What can you do with old clothes that cannot be donated?

In a world grappling with the environmental consequences of fast fashion, the quandary of what to do with old clothes that can’t be donated looms large. Beyond the traditional routes of giving away gently worn garments, there exists a realm of possibilities for those torn, stained, or out-of-fashion pieces. The key lies in embracing textile recycling and discovering innovative ways to breathe new life into your old clothes.

  1. Upcycling Old Clothes: A Stylish Revival

When confronted with a pile of old clothes that may not be suitable for donation, consider the art of upcycling. This transformative process involves turning worn-out garments into stylish, unique items. Denim jeans, for instance, can be repurposed into trendy tote bags, throw pillows, or even a fashionable denim jacket. The versatility of upcycling ensures a second life for your old clothes, showcasing your creativity and contributing to a more sustainable lifestyle.

  1. Quilting Memories: A Nostalgic Textile Recycling Approach

For clothes with sentimental value that may not fit into a donation bin, quilting provides a heartwarming solution. Stitch together pieces of old clothing to create a cozy quilt that preserves memories and showcases cherished textiles. It’s a timeless way to repurpose old clothes, transforming them into a functional and meaningful item.

  1. Rags and Cleaning Cloths: The Practical Side of Textile Recycling

Not every old garment is destined for a fashionable reincarnation. However, they can still find purpose in your home as cleaning rags. Cut up old t-shirts and worn-out fabrics to create a stash of reusable cleaning cloths. This practical approach not only extends the life of the fabric but also reduces the need for disposable cleaning products, aligning with the principles of clothing recycling.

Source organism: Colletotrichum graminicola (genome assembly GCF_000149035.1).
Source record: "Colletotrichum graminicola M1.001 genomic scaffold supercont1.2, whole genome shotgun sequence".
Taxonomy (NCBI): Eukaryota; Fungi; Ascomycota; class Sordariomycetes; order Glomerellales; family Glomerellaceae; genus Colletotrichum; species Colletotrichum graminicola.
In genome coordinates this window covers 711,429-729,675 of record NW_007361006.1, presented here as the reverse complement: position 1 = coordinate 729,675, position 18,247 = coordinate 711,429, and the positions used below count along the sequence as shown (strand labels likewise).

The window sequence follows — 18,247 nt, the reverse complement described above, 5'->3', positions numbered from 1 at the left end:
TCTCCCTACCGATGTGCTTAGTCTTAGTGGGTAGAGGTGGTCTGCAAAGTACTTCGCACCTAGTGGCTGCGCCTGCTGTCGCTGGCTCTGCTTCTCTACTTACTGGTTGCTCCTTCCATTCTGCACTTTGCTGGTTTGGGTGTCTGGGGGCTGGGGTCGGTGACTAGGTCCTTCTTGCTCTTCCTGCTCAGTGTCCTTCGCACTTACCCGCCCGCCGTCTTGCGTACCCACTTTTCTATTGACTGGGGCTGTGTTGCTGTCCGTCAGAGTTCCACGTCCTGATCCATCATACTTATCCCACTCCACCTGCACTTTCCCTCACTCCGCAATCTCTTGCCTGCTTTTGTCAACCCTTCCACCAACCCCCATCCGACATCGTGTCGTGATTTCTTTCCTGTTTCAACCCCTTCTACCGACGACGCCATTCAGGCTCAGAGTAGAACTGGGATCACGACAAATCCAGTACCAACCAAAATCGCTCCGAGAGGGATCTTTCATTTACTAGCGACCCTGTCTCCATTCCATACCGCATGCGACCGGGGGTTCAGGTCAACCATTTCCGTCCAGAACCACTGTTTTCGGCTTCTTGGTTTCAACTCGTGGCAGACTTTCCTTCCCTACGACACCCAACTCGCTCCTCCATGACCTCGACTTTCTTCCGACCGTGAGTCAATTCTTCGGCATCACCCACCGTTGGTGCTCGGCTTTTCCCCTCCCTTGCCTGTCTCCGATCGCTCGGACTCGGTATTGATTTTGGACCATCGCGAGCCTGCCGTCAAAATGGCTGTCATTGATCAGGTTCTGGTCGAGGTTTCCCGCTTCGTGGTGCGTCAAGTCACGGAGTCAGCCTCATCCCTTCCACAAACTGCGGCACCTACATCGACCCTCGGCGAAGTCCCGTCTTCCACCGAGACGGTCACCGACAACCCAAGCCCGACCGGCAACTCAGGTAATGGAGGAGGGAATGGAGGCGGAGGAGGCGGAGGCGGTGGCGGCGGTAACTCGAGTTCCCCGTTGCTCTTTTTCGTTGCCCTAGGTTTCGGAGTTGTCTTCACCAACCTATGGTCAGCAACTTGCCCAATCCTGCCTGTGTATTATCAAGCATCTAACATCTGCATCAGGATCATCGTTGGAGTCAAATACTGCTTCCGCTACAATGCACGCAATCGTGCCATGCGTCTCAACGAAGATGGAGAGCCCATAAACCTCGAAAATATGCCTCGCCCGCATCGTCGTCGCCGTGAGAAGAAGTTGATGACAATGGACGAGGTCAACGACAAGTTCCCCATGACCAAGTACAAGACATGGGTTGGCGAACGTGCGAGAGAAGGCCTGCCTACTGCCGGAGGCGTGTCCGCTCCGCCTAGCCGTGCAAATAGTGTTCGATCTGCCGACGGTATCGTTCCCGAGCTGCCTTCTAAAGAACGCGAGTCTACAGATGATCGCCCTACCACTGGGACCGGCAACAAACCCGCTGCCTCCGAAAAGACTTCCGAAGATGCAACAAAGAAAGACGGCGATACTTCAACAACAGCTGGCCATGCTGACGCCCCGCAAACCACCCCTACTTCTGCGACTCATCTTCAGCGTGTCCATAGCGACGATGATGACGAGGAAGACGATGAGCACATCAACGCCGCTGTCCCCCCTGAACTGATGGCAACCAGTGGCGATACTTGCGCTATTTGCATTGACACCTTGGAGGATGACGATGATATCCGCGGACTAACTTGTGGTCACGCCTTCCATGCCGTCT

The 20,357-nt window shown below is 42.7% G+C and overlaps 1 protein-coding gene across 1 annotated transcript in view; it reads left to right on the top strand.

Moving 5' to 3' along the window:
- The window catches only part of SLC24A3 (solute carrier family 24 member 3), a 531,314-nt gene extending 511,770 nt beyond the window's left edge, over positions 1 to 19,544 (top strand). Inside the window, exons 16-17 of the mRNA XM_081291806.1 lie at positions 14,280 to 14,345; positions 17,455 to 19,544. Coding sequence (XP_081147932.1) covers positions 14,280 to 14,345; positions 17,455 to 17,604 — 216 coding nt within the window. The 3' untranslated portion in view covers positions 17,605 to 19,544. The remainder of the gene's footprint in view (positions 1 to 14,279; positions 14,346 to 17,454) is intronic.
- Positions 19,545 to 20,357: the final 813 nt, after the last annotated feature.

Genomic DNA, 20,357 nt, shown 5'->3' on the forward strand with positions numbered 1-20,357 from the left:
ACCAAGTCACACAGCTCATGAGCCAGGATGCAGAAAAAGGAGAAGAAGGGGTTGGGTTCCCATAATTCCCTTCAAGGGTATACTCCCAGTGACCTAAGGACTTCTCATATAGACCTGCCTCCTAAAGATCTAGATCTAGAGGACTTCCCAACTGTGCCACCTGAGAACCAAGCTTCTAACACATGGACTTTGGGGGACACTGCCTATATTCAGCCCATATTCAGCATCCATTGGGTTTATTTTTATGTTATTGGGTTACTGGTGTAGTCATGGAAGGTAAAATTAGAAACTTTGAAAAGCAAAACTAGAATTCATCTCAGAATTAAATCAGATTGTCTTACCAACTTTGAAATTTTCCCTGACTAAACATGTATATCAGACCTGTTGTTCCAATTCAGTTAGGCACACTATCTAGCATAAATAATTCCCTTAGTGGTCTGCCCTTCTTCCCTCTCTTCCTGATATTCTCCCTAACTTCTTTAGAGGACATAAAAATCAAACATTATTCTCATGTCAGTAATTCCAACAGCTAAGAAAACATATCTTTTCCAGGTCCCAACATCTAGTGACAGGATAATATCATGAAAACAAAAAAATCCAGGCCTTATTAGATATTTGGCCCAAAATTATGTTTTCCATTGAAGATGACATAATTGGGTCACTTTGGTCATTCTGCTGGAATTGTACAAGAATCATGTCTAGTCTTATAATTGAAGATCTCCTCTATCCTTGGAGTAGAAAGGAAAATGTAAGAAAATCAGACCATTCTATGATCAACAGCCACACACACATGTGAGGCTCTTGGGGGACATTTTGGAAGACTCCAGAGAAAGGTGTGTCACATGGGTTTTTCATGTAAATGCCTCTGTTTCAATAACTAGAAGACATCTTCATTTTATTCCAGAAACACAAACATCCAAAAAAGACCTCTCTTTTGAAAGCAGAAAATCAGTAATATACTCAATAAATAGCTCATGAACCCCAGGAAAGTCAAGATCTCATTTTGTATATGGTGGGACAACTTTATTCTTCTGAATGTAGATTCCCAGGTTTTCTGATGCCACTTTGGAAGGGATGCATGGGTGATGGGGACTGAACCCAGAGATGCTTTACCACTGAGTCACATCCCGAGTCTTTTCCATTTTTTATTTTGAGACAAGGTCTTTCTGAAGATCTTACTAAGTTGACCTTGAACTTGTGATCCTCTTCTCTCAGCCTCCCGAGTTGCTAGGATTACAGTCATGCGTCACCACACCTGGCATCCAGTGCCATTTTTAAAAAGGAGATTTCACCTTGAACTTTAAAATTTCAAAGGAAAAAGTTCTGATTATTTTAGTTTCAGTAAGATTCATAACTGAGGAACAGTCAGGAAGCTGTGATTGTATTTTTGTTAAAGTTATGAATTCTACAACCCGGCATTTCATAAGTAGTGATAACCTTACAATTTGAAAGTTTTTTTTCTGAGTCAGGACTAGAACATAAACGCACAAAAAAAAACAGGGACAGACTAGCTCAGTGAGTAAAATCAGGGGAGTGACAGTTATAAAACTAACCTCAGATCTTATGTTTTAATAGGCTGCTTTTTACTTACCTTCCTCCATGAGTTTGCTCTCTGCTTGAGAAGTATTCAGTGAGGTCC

1. Textile Recycling Programs: Local Solutions for Global Impact

Communities worldwide are waking up to the importance of textile recycling. Research and participate in local textile recycling programs that accept old clothes in any condition. These programs work towards diverting textiles from landfills, with some companies specializing in transforming old fabrics into insulation, carpet padding, and new textiles. By contributing to these programs, you actively engage in clothing recycling, promoting a circular economy.

  1. Composting Natural Fibers: Nature’s Recycling Bin

For old clothes made from natural fibers like cotton or linen, composting offers a sustainable end-of-life option. These fibers break down naturally, enriching your compost with valuable nutrients. Before tossing them into the compost bin, ensure the removal of buttons and zippers. It’s a simple yet effective way to align with the ethos of textile recycling at a grassroots level.

  1. DIY Cleaning Products: Crafting Sustainable Solutions

Certain fabrics lend themselves perfectly to the creation of DIY cleaning products. Repurpose old clothes, particularly those made from natural fibers, into reusable cleaning wipes or mop heads. This innovative approach reduces dependence on disposable cleaning items, showcasing how even the smallest contributions can play a role in clothing recycling.


In the quest for sustainable living, don’t let old clothes that can’t be donated become a burden on the environment. Explore the diverse avenues of upcycling, quilting, and textile recycling to weave a new narrative for your worn-out garments. Each stitch, each cut, and each contribution to textile recycling programs forms part of a larger tapestry—connecting you to a more eco-friendly and responsible approach to clothing disposal. Your old clothes, once destined for the landfill, can now be champions in the ongoing story of sustainable fashion.

If you'd like to discuss how we can help your organisation with textile recycling, please don't hesitate to get in touch!

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